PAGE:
Ingredients of transformation: a commentary on the work of J. G. Bennett
Copyright © Adrian Gilbert 2009.
G. I Gurdjieff and P. D. Ouspensky are rightly famous for taking 20th century esotericism onto a new path. Together they introduced the western world to the concept of the ‘esoteric school’ as a place of not just learning but self-transformation. There had, of course, been many writers and teacherss of esotericism before this — one thinks here of men like Ramon Lull, Dr John Dee, Robert Fludd and even ladies such as H. P. Blavatsky and Annie Besant. However Gurdjieff, ably assisted by his amanuensis Ouspensky, brought a new modernity to the idea of ‘the work’. Together they presented a set of ideas that while seemingly ancient in origin were wholly modern in exposition. For whereas teachers like Blavatsky were essentially revivalists of ideas and traditions (such as her esoteric ‘Budhism’ and Egyptian mysticism) most of what they wrote was out of kilter with the modern world and therefore antagonistic to contemporary science. By embracing science (or at least scientific terminology) G & O were able to bring about a true esoteric Renaissance and not just a re-hash of old concepts and ideas.
Ouspensky died in 1947 and Gurdjieff in 1950, leaving behind them a legacy that while rich in content, lacked the stability to go on as a genuine ‘school’ (at least in terms of the strict criteria that they themselves described in their own written works). Viewed from outside and with the benefit of hindsight, it is clear that their surviving pupils were faced with a central and insurmountable problem: none of them had been endorsed as ‘dauphin’ by either of their teachers while a number of them felt inside that this indeed was their destiny. The result was squabbling and the setting up of mutually exclusive cliques. Each of these successor ‘schools’ believed that their leader was the next teacher in the line set up by G and O and that their ‘sect’ preserved the true essence and purity of their teaching. What nearly all failed to realise or recognise is that real teachers do not ape their former master or derive their authority second-hand. To be a true master (and therefore worthy of wearing the mantle of the teacher) it is necessary to stop being a student and to yourself manifest the living work. For without this the leader of such a ‘school’ will be an impostor, even though he may be able to repeat parrot-fashion everything that he was taught by his own teacher.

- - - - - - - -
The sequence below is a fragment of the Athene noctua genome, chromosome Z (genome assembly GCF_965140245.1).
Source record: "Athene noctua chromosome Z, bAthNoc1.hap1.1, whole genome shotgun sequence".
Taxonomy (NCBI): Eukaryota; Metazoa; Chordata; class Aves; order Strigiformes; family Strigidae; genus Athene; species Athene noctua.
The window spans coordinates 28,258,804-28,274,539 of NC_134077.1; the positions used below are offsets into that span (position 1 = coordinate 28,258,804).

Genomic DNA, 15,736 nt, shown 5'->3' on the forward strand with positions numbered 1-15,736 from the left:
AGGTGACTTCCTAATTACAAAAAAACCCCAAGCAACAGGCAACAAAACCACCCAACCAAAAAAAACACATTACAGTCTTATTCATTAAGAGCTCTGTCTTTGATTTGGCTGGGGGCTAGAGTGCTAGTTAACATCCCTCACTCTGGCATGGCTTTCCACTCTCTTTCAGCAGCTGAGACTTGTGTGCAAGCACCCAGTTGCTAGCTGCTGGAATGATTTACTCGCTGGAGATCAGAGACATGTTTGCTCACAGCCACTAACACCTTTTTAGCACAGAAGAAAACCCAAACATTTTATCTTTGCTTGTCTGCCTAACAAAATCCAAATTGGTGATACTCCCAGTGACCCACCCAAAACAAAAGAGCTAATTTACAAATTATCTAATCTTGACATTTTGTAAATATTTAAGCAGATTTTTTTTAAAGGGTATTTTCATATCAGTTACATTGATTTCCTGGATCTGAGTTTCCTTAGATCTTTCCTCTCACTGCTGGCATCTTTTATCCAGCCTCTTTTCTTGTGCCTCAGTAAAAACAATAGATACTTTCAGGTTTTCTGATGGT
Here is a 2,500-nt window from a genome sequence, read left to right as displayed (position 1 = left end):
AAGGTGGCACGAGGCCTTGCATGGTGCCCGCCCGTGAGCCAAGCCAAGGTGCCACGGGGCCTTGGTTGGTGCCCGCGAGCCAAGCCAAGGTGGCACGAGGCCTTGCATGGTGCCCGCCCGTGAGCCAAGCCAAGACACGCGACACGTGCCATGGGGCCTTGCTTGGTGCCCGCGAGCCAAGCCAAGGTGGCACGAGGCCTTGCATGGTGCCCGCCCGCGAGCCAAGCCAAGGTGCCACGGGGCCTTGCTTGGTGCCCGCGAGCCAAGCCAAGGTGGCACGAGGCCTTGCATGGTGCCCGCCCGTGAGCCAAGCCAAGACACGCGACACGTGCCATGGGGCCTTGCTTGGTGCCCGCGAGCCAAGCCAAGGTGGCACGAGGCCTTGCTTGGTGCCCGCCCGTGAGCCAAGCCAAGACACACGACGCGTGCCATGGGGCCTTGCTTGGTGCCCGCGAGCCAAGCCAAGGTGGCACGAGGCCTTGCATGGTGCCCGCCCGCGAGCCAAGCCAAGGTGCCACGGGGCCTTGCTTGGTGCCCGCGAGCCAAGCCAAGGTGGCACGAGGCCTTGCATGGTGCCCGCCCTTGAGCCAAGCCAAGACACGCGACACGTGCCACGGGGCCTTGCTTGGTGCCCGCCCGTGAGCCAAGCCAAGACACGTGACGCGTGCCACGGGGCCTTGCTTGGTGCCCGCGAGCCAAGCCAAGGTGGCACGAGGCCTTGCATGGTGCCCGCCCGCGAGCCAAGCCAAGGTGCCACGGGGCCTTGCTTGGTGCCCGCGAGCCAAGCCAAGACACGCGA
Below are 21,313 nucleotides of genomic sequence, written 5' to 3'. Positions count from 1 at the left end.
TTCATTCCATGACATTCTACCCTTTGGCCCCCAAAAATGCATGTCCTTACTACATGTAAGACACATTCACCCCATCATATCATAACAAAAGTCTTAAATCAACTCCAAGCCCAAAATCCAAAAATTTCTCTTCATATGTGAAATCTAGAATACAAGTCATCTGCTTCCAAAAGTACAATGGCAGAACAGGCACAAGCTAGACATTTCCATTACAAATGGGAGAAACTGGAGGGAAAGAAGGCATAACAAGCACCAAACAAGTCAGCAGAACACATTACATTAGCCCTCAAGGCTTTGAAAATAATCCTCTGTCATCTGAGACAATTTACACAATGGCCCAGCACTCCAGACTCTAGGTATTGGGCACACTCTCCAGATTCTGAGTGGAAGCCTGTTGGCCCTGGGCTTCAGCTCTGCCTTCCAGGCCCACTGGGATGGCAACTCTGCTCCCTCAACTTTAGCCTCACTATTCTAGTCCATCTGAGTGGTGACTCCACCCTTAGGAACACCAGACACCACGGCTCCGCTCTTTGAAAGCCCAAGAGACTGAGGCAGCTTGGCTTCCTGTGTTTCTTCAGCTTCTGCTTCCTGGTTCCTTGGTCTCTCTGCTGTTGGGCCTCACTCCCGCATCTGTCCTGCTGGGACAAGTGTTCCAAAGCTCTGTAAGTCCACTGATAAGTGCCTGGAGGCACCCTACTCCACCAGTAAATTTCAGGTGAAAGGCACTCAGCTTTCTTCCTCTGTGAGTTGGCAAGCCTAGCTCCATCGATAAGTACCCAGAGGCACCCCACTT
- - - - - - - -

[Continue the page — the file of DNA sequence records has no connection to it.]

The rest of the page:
One former student of G & O who seems to have genuinely understood this was John Godolphin Bennett. I had the great good fortune of meeting him on a number of occasions in the period from 1972 to shortly before his death in 1974. Bennett was by any standards a remarkable man. Of his early life he left no public record, beginning his autobiography ‘Witness’ with his own near-death experience when wounded in the trenches in 1918. He tells us that while recovering in hospital, (the ‘Great War’ nearing its end) he heard that a posting to Turkey as an intelligence officer was in the offing. Anxious to secure this, in a matter of a few months he learned enough Turkish to convince his superiors he was the man for the job. In Constantinople (the old name for Istanbul) and by now promoted to the staff rank of Lieutenant Colonel at the young age of 21, he became, by 1920, head of British Intelligence for the entire Near East! Over the course of the next fifty years he learnt numerous other languages and dialects including Greek, Armenian, Tibetan, Sanskrit and Indonesian. His period in Constantinople had other repercussion for it was whilst he was resident there that he met G & O for the first time, being instrumental in helping the former to get a visa to emigrate to England. During the Second World War Bennett was Director of the British Coal Utilization Research Association, which pioneered the development of more efficient fires and smokeless fuel. This work brought him into contact with such eminent scientists as Lord Rutherford. Already deeply interested in mathematics, Bennett’s interests in management theory progressed into the then new field of Computer Science and the development of ‘Systematics’. For most of us such busy-ness would be more than enough to occupy our time. However for Bennett these endeavours were only a distraction from his real work and passion which was ‘the work’.